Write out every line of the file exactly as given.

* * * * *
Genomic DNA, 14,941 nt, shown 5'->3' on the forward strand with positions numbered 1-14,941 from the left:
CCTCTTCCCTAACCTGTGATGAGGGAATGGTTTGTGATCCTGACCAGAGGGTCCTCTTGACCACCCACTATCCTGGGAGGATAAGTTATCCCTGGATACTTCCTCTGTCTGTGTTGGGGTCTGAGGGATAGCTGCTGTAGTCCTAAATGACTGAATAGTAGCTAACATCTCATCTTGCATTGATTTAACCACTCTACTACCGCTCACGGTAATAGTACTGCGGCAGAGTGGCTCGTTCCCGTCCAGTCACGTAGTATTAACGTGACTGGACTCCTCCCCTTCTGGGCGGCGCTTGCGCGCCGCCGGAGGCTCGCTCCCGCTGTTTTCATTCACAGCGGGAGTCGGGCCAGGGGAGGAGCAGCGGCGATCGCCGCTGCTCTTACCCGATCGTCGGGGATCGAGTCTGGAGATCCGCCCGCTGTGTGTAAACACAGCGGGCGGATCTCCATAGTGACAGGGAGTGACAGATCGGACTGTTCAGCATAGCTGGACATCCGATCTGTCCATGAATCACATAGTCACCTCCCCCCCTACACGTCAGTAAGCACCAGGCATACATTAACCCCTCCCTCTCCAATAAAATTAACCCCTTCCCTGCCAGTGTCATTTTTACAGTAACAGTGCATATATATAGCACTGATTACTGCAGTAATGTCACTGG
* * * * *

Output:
Genomic DNA, 14,941 nt, shown 5'->3' on the forward strand with positions numbered 1-14,941 from the left:
CCTCTTCCCTAACCTGTGATGAGGGAATGGTTTGTGATCCTGACCAGAGGGTCCTCTTGACCACCCACTATCCTGGGAGGATAAGTTATCCCTGGATACTTCCTCTGTCTGTGTTGGGGTCTGAGGGATAGCTGCTGTAGTCCTAAATGACTGAATAGTAGCTAACATCTCATCTTGCATTGATTTAACCACTCTACTACCGCTCACGGTAATAGTACTGCGGCAGAGTGGCTCGTTCCCGTCCAGTCACGTAGTATTAACGTGACTGGACTCCTCCCCTTCTGGGCGGCGCTTGCGCGCCGCCGGAGGCTCGCTCCCGCTGTTTTCATTCACAGCGGGAGTCGGGCCAGGGGAGGAGCAGCGGCGATCGCCGCTGCTCTTACCCGATCGTCGGGGATCGAGTCTGGAGATCCGCCCGCTGTGTGTAAACACAGCGGGCGGATCTCCATAGTGACAGGGAGTGACAGATCGGACTGTTCAGCATAGCTGGACATCCGATCTGTCCATGAATCACATAGTCACCTCCCCCCCTACACGTCAGTAAGCACCAGGCATACATTAACCCCTCCCTCTCCAATAAAATTAACCCCTTCCCTGCCAGTGTCATTTTTACAGTAACAGTGCATATATATAGCACTGATTACTGCAGTAATGTCACTGG